We all carry our family histories with us. Memories of mango trees, a large well in the backyard, a pudina patch, tyrannical aunts, loving grandmothers and ‘meese’ thathas linger in the albums of our mind. Yet, some extraordinary lives demand more than a walk through the black-and-white photo gallery. Ambi’s was one such.
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Amba Bai, a young woman, pregnant with her third child, woke up to widowhood one bright, summer morning of 1913. Her husband, Srinivasa, had drowned in the Kempambudi Lake (Chamarajpet), where he had gone for a swim. Her father, Krishna Rao, stood between Ambi, as she was called, and the fate that was reserved for widows from a Brahmin household. He risked rejecting traditional norms at a time when the norm was held greater than the comfort of the people it affected.
Ambi, the book on Amba Bai, by Vimala Murthy.
Supported by her father, Amba Bai completed her education, basic and advanced, and went on to become a teacher and educationist. After honing her teaching skills in Tumkur and Mysore, Amba Bai came to Bangalore in 1942, to teach at the Arya Balika Girls School. It was in the present day City Market area. She taught history and geography. She retired as head mistress of Vani Vilas High School. Her address was 1, M N Krishna Rao Road, Basavanagudi.
Ambi’s career may have been born of adversity, but it shaped the future of many women after her time. It helped her live a life of dignity and provide better options to her three children.
Ambi’s story has recently been recorded by her granddaughter, Bangalore-based Vimala Murthy, in a book called ‘Ambi.’ A freelance travel writer, Vimala is qualified in English and French. She lives in Jayanagar 1st Block. This is her first book.
Vimala Murthy’s book is more than a biography of Ambi. It captures a way of life and presents snapshots of a city, both belonging to the past. It describes large families living in sprawling houses. Children could be fed and left outdoors to play, all day. The rents were low. Houses could be easily acquired and maintained. The city was green, lake-filled, beautiful Bangalore. Jhatka was the most common mode of transport. Cars were few and far between.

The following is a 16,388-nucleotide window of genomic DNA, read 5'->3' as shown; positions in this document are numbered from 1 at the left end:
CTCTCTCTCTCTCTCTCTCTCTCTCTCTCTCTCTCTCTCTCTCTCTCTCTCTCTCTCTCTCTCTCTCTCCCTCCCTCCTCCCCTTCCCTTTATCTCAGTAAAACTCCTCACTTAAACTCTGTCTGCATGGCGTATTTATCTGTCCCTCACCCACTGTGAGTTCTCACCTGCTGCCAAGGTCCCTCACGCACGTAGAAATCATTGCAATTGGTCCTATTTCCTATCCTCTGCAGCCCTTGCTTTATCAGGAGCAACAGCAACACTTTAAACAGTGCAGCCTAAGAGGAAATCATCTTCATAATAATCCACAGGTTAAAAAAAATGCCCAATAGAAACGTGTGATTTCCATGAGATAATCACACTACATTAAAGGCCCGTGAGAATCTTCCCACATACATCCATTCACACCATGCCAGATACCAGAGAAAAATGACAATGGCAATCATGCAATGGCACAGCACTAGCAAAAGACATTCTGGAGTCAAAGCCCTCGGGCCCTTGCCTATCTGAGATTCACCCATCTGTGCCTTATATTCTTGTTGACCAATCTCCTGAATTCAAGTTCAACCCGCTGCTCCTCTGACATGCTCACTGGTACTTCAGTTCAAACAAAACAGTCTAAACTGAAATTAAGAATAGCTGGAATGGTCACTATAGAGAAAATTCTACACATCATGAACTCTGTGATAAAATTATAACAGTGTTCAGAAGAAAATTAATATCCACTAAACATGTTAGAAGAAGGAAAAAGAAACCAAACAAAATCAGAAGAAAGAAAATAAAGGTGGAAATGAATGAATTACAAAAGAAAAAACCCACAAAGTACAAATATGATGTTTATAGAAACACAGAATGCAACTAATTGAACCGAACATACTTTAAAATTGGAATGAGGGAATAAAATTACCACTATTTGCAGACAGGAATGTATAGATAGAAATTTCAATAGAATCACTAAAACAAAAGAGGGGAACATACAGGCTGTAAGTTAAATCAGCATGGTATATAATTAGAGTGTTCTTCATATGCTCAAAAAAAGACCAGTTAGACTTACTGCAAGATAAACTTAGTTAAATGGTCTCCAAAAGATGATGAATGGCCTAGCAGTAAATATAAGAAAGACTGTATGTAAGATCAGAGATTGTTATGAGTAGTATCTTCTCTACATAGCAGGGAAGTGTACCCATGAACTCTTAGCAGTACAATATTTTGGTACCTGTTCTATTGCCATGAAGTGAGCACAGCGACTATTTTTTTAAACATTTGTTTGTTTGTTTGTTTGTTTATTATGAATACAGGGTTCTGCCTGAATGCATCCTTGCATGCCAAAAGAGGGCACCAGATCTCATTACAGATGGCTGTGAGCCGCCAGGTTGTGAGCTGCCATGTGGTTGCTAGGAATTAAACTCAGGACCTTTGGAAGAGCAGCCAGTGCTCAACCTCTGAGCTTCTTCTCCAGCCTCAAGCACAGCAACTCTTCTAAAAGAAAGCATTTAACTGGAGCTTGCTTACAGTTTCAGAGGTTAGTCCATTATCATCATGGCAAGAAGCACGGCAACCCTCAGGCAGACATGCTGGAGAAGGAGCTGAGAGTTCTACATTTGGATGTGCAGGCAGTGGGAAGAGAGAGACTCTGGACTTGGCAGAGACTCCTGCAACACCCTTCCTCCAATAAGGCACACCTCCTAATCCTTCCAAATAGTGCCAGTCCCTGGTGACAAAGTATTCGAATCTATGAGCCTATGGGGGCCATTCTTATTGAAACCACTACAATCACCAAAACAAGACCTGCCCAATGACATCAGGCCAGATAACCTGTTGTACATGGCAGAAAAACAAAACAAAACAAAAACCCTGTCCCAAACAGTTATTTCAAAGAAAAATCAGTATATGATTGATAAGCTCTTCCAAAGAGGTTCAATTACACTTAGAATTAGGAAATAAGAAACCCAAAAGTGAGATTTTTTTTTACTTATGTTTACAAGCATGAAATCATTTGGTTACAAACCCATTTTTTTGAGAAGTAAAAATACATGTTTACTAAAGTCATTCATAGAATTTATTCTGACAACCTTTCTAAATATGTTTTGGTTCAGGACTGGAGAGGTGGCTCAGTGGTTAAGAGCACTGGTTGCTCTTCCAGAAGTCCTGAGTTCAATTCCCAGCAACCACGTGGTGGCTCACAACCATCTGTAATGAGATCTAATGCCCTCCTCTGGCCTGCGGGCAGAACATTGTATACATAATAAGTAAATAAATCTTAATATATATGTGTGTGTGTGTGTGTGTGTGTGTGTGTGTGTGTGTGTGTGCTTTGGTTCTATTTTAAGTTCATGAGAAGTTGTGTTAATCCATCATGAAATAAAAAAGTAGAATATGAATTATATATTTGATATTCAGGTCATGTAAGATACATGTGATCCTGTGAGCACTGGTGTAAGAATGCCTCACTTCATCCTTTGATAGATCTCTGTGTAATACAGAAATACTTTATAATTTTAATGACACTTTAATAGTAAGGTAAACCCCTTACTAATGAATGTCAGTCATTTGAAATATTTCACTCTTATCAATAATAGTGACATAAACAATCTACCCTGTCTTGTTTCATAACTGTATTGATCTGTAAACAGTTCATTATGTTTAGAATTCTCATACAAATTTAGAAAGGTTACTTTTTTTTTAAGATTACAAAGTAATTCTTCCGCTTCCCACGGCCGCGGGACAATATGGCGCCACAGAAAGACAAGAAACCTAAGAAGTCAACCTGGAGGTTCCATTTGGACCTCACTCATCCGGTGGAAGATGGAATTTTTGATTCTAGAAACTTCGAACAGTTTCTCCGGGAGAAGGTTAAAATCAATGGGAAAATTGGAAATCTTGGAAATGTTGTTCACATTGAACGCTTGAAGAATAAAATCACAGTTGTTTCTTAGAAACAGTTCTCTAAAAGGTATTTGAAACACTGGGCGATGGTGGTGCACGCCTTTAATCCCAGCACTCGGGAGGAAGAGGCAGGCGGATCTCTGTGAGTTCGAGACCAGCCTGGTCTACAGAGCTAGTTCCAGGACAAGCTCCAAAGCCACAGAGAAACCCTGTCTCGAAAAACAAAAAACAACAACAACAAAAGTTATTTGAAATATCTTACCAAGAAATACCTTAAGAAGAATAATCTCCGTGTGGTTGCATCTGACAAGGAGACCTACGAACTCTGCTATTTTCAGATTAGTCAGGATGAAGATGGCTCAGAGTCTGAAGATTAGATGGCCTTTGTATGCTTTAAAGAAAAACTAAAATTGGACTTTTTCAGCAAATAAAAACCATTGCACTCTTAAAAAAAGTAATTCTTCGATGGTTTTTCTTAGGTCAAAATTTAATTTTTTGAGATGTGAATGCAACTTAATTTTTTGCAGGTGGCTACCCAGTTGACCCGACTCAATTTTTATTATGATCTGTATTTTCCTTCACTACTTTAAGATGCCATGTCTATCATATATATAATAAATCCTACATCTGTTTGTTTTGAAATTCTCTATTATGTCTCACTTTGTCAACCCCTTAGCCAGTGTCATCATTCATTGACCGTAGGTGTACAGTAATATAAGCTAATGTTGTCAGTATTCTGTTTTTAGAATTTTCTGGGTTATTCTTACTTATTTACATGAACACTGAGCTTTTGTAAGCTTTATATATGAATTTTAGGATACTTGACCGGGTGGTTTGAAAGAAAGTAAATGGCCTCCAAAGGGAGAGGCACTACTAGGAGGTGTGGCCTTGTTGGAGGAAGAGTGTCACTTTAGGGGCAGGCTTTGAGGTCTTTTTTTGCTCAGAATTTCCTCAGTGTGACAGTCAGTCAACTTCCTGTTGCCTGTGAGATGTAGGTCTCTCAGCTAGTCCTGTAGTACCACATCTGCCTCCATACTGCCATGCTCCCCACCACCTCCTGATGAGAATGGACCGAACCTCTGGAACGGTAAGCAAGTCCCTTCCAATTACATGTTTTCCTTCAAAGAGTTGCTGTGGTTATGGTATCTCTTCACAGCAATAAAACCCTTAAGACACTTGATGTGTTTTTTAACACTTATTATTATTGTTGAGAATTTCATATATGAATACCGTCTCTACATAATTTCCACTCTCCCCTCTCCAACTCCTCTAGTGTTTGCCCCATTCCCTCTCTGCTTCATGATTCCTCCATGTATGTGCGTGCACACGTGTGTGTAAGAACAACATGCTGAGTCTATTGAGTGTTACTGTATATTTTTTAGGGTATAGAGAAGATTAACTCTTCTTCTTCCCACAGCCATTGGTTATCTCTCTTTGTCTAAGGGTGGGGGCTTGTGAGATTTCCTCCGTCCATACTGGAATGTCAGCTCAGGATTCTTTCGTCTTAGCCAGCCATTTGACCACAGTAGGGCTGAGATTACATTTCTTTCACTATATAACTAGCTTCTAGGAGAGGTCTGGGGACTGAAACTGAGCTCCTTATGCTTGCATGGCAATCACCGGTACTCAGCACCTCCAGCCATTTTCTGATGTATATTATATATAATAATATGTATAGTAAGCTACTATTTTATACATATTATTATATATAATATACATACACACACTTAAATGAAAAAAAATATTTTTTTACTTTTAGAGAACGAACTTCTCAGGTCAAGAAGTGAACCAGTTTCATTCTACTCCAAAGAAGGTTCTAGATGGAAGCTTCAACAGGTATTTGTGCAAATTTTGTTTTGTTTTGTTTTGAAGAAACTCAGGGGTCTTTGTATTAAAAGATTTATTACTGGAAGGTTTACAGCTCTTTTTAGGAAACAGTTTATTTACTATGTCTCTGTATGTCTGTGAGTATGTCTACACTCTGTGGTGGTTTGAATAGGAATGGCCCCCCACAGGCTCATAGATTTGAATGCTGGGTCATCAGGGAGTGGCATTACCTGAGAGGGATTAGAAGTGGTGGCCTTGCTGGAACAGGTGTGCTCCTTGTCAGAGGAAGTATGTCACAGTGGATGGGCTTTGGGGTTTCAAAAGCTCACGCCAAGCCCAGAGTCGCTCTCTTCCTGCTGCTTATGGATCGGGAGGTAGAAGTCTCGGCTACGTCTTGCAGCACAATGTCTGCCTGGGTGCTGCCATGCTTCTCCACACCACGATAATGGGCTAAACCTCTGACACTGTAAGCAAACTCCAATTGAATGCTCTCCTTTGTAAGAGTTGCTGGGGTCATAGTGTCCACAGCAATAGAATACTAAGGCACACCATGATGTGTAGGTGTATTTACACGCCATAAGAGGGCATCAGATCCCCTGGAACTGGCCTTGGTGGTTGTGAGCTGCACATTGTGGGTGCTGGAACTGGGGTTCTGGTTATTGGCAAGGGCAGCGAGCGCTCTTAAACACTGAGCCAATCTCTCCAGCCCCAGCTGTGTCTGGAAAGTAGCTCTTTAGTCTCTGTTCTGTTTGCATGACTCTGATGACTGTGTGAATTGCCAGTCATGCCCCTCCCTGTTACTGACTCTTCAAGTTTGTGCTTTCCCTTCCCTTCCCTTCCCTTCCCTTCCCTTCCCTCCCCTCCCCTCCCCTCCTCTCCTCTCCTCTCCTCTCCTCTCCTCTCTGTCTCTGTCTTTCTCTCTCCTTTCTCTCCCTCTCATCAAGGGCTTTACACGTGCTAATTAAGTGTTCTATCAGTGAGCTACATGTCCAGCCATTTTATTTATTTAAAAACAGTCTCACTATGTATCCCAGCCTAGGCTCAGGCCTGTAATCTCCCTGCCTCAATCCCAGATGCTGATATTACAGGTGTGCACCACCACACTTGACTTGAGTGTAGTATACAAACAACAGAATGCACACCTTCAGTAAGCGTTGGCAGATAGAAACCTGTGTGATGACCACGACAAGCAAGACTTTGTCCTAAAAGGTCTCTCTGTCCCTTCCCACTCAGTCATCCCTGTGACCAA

Charumathi Supraja met Vimala Murthy to talk about ‘Ambi,’ Bangalore and families in flux. Excerpts from an interview.
From memories to a solid book. How did it happen?
My grandmother was a unique person. My three sisters and I used to sit and talk about her… about how she has influenced our lives and the fact that but for her we wouldn’t be what we are today. She influenced us more than our mother. We used to call her Doddamma. One day my sister said, "Why don’t you record Doddamma’s story for future generations? They should know who they are and where they came from." So our children and grand children should know the legacy they have inherited, I started putting together the story of Doddamma’s life.
I thought I could type some sheets and make copies and circulate it among family. A publisher saw the manuscript and said she would be interested in publishing it. She suggested that I should include photos. She showed my manuscript to few other people who gave me suggestions and comments. We had lots of photos. Luckily, my sister even had my grandmother’s notes, letters and account books. I went through all of it in detail and decided to compile it in a story form.
Who was your primary source of information about life in the times when your grandmother was young?
C P Rao was the only surviving sibling of my grandmother. He was 100 years old when I started this project. He was delighted to share all the details about Ambi, his favourite sister. He was 11 years old when my grandmother lost her husband. He recollected everything vividly. He was my only link to that past. He told me how children were brought up in those days, about the discipline and values that were part of every household. Unfortunately, he did not live to see the book published.